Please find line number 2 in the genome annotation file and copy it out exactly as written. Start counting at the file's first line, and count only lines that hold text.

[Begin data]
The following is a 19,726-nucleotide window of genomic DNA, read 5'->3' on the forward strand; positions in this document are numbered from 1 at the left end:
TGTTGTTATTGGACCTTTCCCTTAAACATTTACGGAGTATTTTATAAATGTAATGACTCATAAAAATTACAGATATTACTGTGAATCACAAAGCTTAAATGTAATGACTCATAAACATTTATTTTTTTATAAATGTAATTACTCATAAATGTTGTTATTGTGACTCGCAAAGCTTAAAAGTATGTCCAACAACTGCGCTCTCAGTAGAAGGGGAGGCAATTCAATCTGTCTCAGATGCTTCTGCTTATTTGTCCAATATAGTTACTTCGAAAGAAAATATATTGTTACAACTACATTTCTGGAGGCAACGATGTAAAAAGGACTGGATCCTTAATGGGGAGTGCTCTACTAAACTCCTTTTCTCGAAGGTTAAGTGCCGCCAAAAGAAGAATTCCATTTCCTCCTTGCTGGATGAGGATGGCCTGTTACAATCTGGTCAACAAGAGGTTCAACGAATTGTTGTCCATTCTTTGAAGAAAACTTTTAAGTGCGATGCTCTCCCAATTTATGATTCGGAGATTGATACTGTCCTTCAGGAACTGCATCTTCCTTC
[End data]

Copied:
TGTTGTTATTGGACCTTTCCCTTAAACATTTACGGAGTATTTTATAAATGTAATGACTCATAAAAATTACAGATATTACTGTGAATCACAAAGCTTAAATGTAATGACTCATAAACATTTATTTTTTTATAAATGTAATTACTCATAAATGTTGTTATTGTGACTCGCAAAGCTTAAAAGTATGTCCAACAACTGCGCTCTCAGTAGAAGGGGAGGCAATTCAATCTGTCTCAGATGCTTCTGCTTATTTGTCCAATATAGTTACTTCGAAAGAAAATATATTGTTACAACTACATTTCTGGAGGCAACGATGTAAAAAGGACTGGATCCTTAATGGGGAGTGCTCTACTAAACTCCTTTTCTCGAAGGTTAAGTGCCGCCAAAAGAAGAATTCCATTTCCTCCTTGCTGGATGAGGATGGCCTGTTACAATCTGGTCAACAAGAGGTTCAACGAATTGTTGTCCATTCTTTGAAGAAAACTTTTAAGTGCGATGCTCTCCCAATTTATGATTCGGAGATTGATACTGTCCTTCAGGAACTGCATCTTCCTTC